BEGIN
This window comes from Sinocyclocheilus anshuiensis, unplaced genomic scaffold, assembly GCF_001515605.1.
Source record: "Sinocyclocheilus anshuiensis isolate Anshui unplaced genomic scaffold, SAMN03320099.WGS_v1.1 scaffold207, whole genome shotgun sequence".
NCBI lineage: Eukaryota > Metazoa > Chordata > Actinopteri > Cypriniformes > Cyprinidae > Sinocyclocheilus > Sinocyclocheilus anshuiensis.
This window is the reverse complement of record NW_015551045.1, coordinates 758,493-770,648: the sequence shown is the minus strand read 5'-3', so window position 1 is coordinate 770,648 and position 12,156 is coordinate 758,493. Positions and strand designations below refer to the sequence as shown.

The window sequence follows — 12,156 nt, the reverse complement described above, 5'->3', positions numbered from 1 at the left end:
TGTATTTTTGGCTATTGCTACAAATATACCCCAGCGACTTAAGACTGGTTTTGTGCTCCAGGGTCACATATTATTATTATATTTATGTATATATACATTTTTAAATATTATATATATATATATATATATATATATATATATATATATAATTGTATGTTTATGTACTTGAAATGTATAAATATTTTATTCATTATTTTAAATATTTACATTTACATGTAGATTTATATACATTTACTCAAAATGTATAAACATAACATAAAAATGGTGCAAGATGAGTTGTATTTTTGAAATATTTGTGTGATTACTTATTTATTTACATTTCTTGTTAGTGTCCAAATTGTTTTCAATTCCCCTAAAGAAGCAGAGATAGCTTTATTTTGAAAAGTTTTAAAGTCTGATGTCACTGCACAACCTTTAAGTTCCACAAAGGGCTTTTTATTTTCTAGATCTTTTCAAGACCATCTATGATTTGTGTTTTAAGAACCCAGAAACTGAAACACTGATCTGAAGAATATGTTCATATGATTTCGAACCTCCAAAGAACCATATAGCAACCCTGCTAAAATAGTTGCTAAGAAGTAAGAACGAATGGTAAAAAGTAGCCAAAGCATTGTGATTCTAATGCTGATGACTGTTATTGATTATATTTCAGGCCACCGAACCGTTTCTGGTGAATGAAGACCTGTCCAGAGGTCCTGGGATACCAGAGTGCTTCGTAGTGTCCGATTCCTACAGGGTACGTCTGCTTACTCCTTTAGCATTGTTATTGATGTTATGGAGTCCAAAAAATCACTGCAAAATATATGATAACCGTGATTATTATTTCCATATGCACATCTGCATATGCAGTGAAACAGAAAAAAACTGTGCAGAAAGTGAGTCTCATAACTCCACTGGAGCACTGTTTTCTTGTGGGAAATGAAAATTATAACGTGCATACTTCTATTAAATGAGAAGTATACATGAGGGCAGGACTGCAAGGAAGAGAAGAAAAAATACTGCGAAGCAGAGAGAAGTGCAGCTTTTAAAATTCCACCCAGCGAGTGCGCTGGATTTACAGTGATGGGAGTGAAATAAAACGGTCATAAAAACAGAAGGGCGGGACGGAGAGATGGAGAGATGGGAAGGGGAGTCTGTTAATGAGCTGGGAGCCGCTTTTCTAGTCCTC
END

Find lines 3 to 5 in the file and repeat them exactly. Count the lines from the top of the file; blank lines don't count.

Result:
NCBI lineage: Eukaryota > Metazoa > Chordata > Actinopteri > Cypriniformes > Cyprinidae > Sinocyclocheilus > Sinocyclocheilus anshuiensis.
This window is the reverse complement of record NW_015551045.1, coordinates 758,493-770,648: the sequence shown is the minus strand read 5'-3', so window position 1 is coordinate 770,648 and position 12,156 is coordinate 758,493. Positions and strand designations below refer to the sequence as shown.

The window sequence follows — 12,156 nt, the reverse complement described above, 5'->3', positions numbered from 1 at the left end: